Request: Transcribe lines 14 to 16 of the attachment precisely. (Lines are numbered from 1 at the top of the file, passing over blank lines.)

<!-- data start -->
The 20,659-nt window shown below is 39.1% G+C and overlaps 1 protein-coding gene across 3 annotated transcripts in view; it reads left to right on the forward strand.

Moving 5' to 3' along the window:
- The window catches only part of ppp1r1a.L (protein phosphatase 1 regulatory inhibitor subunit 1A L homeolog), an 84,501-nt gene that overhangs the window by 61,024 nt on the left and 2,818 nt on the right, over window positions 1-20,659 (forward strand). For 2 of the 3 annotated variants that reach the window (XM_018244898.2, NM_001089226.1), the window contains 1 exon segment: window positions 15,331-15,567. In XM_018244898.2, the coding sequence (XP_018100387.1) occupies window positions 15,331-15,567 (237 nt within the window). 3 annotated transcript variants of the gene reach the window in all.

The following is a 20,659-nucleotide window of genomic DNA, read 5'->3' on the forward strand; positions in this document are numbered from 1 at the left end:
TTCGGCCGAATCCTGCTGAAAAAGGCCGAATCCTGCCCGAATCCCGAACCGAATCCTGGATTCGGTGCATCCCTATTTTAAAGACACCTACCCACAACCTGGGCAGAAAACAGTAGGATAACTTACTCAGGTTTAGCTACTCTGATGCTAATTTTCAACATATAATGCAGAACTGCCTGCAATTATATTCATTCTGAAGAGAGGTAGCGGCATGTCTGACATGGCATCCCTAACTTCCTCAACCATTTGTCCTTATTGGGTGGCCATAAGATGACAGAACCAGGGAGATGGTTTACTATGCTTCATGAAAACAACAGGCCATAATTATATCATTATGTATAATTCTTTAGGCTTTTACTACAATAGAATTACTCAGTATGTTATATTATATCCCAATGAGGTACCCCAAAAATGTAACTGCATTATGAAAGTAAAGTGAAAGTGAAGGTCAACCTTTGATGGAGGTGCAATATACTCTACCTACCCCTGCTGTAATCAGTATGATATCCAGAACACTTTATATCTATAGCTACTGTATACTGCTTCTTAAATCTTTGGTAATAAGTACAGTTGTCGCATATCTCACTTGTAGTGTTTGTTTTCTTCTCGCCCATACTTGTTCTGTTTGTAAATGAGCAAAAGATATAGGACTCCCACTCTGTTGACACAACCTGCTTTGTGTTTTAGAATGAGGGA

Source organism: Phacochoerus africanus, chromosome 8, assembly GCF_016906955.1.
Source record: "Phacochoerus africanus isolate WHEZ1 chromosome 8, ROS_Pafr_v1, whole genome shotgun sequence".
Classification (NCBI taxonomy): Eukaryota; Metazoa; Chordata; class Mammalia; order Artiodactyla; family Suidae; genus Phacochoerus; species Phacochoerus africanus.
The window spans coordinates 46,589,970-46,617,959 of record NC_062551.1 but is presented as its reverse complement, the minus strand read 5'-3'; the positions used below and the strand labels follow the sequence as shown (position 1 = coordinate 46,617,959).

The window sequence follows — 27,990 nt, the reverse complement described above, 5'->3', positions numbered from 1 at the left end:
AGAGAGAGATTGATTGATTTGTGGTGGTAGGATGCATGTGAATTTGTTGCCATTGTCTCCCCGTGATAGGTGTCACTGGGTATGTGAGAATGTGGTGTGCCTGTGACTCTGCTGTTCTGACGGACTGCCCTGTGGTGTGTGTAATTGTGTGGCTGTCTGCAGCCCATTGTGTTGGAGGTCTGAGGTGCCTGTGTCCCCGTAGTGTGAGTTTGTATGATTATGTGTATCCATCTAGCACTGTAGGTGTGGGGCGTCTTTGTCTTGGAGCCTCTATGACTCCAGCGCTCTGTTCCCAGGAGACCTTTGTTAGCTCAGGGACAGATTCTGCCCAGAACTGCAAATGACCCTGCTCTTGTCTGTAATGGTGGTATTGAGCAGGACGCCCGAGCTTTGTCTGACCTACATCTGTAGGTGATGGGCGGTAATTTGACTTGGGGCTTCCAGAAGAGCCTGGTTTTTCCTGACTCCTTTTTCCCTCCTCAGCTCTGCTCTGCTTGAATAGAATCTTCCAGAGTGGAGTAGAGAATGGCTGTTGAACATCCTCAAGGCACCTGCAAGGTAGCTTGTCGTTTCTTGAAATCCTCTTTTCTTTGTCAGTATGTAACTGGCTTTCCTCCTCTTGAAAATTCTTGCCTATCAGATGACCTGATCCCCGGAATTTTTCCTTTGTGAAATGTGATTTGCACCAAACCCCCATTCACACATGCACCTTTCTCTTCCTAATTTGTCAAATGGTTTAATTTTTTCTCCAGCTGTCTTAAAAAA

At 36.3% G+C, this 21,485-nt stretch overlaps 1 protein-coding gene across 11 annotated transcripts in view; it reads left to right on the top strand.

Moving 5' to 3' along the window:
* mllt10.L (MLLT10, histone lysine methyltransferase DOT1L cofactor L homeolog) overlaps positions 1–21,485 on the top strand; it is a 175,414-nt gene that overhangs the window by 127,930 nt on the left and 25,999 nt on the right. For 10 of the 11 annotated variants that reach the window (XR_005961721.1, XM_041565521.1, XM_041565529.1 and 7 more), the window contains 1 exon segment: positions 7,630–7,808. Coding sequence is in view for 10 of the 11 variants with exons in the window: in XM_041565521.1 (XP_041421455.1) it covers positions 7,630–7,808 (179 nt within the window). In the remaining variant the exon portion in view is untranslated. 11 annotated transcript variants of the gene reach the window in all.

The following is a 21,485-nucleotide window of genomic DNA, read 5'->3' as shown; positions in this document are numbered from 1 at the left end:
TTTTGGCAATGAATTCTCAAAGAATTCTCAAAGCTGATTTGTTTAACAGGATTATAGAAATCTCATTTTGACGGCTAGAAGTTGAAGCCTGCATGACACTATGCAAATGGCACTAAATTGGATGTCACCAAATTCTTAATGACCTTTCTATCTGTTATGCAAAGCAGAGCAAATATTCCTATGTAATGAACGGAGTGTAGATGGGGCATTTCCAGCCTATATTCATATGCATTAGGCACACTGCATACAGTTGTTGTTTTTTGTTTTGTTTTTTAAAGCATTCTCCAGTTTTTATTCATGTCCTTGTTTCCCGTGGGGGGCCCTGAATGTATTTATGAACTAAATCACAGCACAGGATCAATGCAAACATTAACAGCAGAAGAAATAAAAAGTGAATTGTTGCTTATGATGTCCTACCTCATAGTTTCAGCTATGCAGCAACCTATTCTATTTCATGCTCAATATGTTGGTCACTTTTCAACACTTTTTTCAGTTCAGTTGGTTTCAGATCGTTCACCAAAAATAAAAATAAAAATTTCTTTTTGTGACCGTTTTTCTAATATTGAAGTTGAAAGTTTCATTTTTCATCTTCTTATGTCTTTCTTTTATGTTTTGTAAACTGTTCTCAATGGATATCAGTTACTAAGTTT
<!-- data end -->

* mllt10.L (MLLT10, histone lysine methyltransferase DOT1L cofactor L homeolog) overlaps positions 1–21,485 on the top strand; it is a 175,414-nt gene that overhangs the window by 127,930 nt on the left and 25,999 nt on the right. For 10 of the 11 annotated variants that reach the window (XR_005961721.1, XM_041565521.1, XM_041565529.1 and 7 more), the window contains 1 exon segment: positions 7,630–7,808. Coding sequence is in view for 10 of the 11 variants with exons in the window: in XM_041565521.1 (XP_041421455.1) it covers positions 7,630–7,808 (179 nt within the window). In the remaining variant the exon portion in view is untranslated. 11 annotated transcript variants of the gene reach the window in all.

The following is a 21,485-nucleotide window of genomic DNA, read 5'->3' as shown; positions in this document are numbered from 1 at the left end:
TTTTGGCAATGAATTCTCAAAGAATTCTCAAAGCTGATTTGTTTAACAGGATTATAGAAATCTCATTTTGACGGCTAGAAGTTGAAGCCTGCATGACACTATGCAAATGGCACTAAATTGGATGTCACCAAATTCTTAATGACCTTTCTATCTGTTATGCAAAGCAGAGCAAATATTCCTATGTAATGAACGGAGTGTAGATGGGGCATTTCCAGCCTATATTCATATGCATTAGGCACACTGCATACAGTTGTTGTTTTTTGTTTTGTTTTTTAAAGCATTCTCCAGTTTTTATTCATGTCCTTGTTTCCCGTGGGGGGCCCTGAATGTATTTATGAACTAAATCACAGCACAGGATCAATGCAAACATTAACAGCAGAAGAAATAAAAAGTGAATTGTTGCTTATGATGTCCTACCTCATAGTTTCAGCTATGCAGCAACCTATTCTATTTCATGCTCAATATGTTGGTCACTTTTCAACACTTTTTTCAGTTCAGTTGGTTTCAGATCGTTCACCAAAAATAAAAATAAAAATTTCTTTTTGTGACCGTTTTTCTAATATTGAAGTTGAAAGTTTCATTTTTCATCTTCTTATGTCTTTCTTTTATGTTTTGTAAACTGTTCTCAATGGATATCAGTTACTAAGTTT